Retrospective Cohort Study
Copyright ©The Author(s) 2017. Published by Baishideng Publishing Group Inc. All rights reserved.
World J Diabetes. Aug 15, 2017; 8(8): 390-396
Published online Aug 15, 2017. doi: 10.4239/wjd.v8.i8.390
Prevalence of obesity and diabetes in patients with schizophrenia
Aniyizhai Annamalai, Urska Kosir, Cenk Tek
Aniyizhai Annamalai, Urska Kosir, Cenk Tek, Department of Psychiatry, Yale School of Medicine, New Haven, CT 06519, United States
Author contributions: Annamalai A contributed data and wrote the manuscript; Kosir U analyzed data; Tek C designed and performed the research, analyzed data and contributed to and reviewed the entire manuscript.
Supported by National Institute of Diabetes and Digestive and Kidney Diseases, No. R01DK093924.
Institutional review board statement: The study was reviewed and approved by the Yale Human Investigations Committee.
Informed consent statement: Consent was not obtained as the study did not involve any clinical intervention. All presented data are de-identified.
Conflict-of-interest statement: None of the authors have any conflict of interest to report.
Data sharing statement: No additional data are available.
Open-Access: This article is an open-access article which was selected by an in-house editor and fully peer-reviewed by external reviewers. It is distributed in accordance with the Creative Commons Attribution Non Commercial (CC BY-NC 4.0) license, which permits others to distribute, remix, adapt, build upon this work non-commercially, and license their derivative works on different terms, provided the original work is properly cited and the use is non-commercial. See:
Correspondence to: Aniyizhai Annamalai, MD, Assistant Professor, Department of Psychiatry, Yale School of Medicine, 333 Cedar St, New Haven, CT 06519, United states.
Telephone: +1-203-9747497 Fax: +1-203-9747322
Received: October 29, 2016
Peer-review started: November 3, 2016
First decision: February 15, 2017
Revised: March 12, 2017
Accepted: April 18, 2017
Article in press: April 19, 2017
Published online: August 15, 2017

To compare the prevalence of diabetes in patients with schizophrenia treated at a community mental health center with controls in the same metropolitan area and to examine the effect of antipsychotic exposure on diabetes prevalence in schizophrenia patients.


The study was a comprehensive chart review of psychiatric notes of patients with schizophrenia and schizoaffective disorder treated at a psychosis program in a community mental health center. Data collected included psychiatric diagnoses, diabetes mellitus diagnosis, medications, allergies, primary care status, height, weight, body mass index (BMI), substance use and mental status exam. Local population data was downloaded from the Centers for Disease Control Behavioral Risk Factor Surveillance System. Statistical methods used were χ2 test, Student’s t test, general linear model procedure and binary logistic regression analysis.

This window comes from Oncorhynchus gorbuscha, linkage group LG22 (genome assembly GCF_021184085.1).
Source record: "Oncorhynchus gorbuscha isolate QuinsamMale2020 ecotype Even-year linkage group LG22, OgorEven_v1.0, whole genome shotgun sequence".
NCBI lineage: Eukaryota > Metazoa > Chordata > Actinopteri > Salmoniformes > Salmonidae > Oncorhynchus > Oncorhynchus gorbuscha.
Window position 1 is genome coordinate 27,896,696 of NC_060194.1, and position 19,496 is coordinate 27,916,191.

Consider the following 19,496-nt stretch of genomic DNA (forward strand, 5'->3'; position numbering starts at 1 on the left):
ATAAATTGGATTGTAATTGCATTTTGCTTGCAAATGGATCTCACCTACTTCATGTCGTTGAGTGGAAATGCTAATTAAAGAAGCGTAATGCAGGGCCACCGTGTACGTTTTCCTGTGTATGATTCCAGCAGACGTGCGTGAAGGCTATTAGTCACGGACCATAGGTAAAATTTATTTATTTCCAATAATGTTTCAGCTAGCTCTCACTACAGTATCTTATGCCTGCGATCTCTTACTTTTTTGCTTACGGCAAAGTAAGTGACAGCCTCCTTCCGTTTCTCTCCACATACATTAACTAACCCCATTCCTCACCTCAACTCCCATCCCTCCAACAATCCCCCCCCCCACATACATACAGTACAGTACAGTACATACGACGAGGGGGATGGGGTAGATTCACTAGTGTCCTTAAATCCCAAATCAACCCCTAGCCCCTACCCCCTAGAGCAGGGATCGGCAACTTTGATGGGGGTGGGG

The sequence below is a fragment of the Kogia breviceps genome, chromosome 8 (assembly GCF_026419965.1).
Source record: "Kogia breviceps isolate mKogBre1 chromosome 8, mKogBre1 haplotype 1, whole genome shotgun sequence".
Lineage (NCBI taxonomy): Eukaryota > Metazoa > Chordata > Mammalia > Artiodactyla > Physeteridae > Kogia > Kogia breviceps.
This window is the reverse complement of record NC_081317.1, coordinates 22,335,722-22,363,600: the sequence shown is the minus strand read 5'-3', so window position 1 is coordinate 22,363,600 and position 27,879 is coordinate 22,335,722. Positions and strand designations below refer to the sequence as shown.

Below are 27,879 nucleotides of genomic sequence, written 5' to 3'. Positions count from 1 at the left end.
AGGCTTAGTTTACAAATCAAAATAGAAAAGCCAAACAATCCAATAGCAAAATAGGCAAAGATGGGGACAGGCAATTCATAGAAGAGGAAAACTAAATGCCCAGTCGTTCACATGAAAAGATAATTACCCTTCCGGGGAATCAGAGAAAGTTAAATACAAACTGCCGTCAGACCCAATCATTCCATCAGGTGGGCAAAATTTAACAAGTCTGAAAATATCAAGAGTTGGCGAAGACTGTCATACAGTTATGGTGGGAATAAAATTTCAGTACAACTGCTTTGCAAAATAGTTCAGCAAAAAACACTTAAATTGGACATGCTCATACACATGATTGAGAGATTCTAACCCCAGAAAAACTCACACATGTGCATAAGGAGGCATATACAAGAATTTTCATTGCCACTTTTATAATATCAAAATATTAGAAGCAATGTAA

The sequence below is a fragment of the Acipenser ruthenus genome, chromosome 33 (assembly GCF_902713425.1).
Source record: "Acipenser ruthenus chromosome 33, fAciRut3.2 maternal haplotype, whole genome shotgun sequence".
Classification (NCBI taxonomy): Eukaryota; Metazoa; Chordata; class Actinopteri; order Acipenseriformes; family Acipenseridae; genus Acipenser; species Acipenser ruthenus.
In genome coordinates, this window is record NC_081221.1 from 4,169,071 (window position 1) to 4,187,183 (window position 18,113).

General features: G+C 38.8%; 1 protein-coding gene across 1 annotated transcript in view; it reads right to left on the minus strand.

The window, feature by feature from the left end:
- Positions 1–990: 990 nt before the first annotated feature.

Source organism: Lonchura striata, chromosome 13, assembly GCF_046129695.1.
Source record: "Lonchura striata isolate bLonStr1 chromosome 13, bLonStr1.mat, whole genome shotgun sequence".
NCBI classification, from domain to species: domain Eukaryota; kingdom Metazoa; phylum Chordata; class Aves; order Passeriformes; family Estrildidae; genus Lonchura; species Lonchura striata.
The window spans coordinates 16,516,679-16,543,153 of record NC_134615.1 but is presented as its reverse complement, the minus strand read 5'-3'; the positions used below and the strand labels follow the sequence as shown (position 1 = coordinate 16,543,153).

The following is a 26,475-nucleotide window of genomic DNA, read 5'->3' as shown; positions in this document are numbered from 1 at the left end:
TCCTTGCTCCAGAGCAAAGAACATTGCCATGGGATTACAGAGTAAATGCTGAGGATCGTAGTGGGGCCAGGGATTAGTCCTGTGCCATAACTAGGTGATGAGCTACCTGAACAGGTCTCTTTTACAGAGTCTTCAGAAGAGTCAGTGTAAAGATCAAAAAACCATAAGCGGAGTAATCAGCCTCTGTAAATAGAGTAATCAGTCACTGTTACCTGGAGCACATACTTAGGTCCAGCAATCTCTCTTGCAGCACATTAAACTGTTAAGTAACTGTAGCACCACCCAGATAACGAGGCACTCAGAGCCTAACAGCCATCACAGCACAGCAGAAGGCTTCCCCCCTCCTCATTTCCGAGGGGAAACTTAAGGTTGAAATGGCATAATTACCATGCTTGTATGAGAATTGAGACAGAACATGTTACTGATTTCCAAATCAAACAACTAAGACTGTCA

The study sample included 326 patients with schizophrenia and 1899 subjects in the population control group. Demographic data showed control group was on average 7.6 years older (P = 0.000), more Caucasians (78.7% vs 38.3%, P = 0.000), and lower percentage of males (40.7% vs 58.3%, P = 0.000). Patients with schizophrenia had a higher average BMI than the subjects in the population control (32.11, SD = 7.72 vs 27.62, SD = 5.93, P = 0.000). Patients with schizophrenia had a significantly higher percentage of obesity (58.5% vs 27%, P = 0.000) than the population group. The patients with schizophrenia also had a much higher rate of diabetes compared to population control (23.9% vs 12.2%, P = 0.000). After controlling for age sex, and race, having schizophrenia was still associated with increased risk for both obesity (OR = 3.25, P = 0.000) and diabetes (OR = 2.42, P = 0.000). The increased risk for diabetes remained even after controlling for obesity (OR = 1.82, P = 0.001). There was no difference in the distribution of antipsychotic dosage, second generation antipsychotic use or multiple antipsychotic use within different BMI categories or with diabetes status in the schizophrenia group.


This study demonstrates the high prevalence of obesity and diabetes in schizophrenia patients and indicates that antipsychotics may not be the only contributor to this risk.

Keywords: Schizophrenia, Antipsychotic, Diabetes, Body mass index, Obesity

Core tip: This study compares obesity and diabetes rates between schizophrenia patients treated in a community mental health center and a local population control. It demonstrates that prevalence of obesity and diabetes is significantly higher in patients with schizophrenia, which is consistent with previous research. In this cross-sectional study, second generation antipsychotic use and antipsychotic dosage were not correlated with obesity categories or diabetes status. This implies that antipsychotics alone may not be responsible for the increased diabetes risk in schizophrenia patients. Many factors may contribute to risk, including an inherent vulnerability to diabetes in schizophrenia patients that has been seen in earlier studies.